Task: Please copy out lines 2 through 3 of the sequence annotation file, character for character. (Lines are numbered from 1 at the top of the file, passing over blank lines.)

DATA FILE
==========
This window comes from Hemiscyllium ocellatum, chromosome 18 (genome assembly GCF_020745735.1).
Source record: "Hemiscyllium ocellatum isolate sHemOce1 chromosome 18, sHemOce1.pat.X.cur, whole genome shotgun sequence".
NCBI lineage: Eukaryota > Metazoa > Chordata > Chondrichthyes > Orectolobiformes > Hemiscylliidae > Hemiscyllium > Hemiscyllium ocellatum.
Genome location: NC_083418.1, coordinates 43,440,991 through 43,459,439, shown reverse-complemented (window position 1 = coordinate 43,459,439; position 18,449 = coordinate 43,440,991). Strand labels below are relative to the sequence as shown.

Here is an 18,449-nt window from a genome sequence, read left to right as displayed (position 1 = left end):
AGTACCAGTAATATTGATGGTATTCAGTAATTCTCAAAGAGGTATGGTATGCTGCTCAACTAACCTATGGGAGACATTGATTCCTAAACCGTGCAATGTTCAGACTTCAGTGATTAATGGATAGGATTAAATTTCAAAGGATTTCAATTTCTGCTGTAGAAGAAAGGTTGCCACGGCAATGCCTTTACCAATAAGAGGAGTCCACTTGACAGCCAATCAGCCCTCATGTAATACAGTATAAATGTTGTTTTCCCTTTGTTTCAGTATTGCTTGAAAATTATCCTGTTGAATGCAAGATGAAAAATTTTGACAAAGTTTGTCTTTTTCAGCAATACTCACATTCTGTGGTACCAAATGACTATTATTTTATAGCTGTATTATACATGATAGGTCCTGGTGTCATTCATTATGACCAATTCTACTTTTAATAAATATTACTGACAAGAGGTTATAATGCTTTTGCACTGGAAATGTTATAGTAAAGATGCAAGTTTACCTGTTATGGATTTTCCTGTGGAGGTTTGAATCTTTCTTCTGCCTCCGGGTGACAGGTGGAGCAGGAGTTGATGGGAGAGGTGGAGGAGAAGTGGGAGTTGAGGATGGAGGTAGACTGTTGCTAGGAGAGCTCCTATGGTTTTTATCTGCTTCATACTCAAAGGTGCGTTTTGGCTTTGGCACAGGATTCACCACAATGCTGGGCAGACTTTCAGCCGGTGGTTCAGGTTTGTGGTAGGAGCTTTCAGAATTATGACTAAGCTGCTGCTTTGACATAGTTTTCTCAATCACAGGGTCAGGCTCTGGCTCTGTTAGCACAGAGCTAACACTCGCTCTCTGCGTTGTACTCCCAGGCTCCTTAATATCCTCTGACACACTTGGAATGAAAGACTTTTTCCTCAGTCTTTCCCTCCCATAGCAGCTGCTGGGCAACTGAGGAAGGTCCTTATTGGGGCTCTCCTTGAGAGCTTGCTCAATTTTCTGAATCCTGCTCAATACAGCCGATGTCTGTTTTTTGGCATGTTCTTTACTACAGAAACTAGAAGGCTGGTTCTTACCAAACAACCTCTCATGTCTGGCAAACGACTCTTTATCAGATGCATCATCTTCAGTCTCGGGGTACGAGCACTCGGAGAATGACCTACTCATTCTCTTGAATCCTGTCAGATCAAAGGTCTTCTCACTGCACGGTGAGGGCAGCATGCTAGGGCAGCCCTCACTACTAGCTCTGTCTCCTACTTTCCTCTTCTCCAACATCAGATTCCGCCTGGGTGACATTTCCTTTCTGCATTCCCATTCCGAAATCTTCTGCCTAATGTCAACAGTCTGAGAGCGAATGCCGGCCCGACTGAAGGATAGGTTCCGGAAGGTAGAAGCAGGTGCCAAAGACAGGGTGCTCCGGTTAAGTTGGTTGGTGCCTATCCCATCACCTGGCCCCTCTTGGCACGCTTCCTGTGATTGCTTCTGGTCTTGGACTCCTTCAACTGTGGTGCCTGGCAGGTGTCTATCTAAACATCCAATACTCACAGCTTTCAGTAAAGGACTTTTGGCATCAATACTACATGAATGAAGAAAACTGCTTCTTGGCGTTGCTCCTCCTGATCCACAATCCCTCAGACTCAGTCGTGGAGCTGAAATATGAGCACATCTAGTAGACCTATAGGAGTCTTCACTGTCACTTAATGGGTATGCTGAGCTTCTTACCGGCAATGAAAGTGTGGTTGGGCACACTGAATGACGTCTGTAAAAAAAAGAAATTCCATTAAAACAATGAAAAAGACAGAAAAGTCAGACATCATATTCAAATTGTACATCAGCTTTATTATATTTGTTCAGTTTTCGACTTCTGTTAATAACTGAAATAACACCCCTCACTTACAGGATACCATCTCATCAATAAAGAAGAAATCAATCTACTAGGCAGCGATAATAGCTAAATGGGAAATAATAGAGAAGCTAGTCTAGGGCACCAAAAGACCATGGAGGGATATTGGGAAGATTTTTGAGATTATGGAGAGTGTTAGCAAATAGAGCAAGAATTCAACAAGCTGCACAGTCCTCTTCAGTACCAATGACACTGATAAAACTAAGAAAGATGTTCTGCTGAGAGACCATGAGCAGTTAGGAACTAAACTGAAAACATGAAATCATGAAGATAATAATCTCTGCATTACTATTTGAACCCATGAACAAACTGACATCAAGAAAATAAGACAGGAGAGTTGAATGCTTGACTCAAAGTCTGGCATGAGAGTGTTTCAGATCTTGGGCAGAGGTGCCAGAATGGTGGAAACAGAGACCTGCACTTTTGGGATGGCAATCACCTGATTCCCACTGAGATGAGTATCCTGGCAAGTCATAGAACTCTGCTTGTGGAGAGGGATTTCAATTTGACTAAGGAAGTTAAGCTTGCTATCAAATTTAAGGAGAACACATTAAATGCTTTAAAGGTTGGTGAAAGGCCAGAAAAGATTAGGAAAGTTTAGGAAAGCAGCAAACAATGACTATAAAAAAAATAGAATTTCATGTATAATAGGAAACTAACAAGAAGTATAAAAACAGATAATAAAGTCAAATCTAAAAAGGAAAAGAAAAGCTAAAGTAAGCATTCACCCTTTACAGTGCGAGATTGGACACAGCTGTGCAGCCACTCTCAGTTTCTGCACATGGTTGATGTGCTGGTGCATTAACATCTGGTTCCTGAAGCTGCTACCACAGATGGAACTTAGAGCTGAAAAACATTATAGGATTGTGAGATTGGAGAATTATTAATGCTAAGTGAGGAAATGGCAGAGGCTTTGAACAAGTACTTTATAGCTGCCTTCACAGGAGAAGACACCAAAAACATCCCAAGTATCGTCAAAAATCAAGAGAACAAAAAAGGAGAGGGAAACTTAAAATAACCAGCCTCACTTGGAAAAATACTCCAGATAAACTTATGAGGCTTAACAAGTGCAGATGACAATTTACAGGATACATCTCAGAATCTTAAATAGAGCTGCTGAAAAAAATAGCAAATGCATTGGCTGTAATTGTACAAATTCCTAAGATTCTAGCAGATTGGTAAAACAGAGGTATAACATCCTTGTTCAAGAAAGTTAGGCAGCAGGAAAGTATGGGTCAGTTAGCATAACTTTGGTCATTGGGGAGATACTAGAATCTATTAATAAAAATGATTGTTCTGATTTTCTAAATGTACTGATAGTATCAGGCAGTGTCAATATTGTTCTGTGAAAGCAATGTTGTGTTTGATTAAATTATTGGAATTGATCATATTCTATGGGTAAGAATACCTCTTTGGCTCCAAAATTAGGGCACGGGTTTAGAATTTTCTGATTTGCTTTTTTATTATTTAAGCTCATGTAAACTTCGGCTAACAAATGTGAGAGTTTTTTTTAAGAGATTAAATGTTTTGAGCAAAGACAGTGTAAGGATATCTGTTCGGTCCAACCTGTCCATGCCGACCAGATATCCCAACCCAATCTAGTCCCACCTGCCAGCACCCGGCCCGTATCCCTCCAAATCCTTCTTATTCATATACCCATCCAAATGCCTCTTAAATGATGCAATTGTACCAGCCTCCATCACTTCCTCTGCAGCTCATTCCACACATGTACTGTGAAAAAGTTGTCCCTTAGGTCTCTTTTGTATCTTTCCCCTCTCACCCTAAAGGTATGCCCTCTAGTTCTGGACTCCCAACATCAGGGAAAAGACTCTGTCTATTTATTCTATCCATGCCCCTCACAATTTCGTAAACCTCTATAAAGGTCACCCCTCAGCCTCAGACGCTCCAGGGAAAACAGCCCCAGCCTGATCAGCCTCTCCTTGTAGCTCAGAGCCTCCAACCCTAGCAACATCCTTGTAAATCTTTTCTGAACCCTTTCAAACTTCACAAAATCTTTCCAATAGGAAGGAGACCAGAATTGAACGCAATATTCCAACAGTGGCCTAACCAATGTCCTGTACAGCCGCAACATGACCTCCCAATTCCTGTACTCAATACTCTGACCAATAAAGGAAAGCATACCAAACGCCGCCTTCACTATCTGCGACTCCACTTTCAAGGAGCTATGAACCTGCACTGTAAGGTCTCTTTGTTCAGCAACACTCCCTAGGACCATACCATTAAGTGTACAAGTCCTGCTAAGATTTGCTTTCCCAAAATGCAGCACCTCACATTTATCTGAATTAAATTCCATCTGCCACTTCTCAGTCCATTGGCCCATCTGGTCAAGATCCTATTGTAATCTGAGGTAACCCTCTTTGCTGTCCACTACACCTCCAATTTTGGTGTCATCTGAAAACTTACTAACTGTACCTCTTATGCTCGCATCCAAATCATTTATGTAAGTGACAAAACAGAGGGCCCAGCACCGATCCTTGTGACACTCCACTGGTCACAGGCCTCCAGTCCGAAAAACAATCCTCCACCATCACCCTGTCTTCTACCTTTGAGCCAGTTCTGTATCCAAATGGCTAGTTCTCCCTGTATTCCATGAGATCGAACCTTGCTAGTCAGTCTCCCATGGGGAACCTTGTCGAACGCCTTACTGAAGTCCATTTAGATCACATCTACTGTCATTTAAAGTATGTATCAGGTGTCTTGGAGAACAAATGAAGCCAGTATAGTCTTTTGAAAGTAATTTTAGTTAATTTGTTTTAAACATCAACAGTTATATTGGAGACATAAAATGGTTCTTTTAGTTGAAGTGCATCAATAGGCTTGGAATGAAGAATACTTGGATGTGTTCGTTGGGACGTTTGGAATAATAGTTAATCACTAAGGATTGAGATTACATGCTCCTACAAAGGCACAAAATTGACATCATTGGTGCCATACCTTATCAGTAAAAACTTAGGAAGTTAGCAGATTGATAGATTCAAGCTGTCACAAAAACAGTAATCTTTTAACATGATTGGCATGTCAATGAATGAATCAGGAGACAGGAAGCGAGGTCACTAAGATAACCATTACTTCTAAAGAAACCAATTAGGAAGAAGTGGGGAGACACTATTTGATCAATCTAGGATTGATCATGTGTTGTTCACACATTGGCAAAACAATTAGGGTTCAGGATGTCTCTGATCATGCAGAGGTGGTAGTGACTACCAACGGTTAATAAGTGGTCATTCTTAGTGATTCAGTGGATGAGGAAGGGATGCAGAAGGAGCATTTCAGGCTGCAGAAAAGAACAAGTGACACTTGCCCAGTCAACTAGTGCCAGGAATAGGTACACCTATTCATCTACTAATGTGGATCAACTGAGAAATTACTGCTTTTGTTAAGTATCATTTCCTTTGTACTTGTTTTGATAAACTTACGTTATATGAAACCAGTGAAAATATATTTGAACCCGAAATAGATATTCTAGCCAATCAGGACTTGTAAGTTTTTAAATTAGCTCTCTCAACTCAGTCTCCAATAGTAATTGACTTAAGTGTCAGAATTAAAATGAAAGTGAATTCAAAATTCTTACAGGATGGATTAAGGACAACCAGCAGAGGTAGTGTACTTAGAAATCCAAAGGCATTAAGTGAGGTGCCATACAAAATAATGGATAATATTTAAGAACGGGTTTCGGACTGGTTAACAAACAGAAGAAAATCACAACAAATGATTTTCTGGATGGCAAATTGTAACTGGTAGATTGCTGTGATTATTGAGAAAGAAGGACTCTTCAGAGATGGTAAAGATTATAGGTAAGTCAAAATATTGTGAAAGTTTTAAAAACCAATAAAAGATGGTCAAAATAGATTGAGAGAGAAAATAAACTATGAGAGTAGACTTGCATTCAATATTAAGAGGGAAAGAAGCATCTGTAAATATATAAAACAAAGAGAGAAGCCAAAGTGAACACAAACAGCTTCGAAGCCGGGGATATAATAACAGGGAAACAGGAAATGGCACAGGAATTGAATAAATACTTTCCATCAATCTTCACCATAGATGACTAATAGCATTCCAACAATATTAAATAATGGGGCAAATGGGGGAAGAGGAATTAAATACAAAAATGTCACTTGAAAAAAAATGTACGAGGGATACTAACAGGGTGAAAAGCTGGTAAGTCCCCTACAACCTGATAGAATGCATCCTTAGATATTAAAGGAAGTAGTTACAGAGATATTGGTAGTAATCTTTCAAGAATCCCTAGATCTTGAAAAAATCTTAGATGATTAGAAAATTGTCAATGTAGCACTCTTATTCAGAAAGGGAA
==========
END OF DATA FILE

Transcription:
Source record: "Hemiscyllium ocellatum isolate sHemOce1 chromosome 18, sHemOce1.pat.X.cur, whole genome shotgun sequence".
NCBI lineage: Eukaryota > Metazoa > Chordata > Chondrichthyes > Orectolobiformes > Hemiscylliidae > Hemiscyllium > Hemiscyllium ocellatum.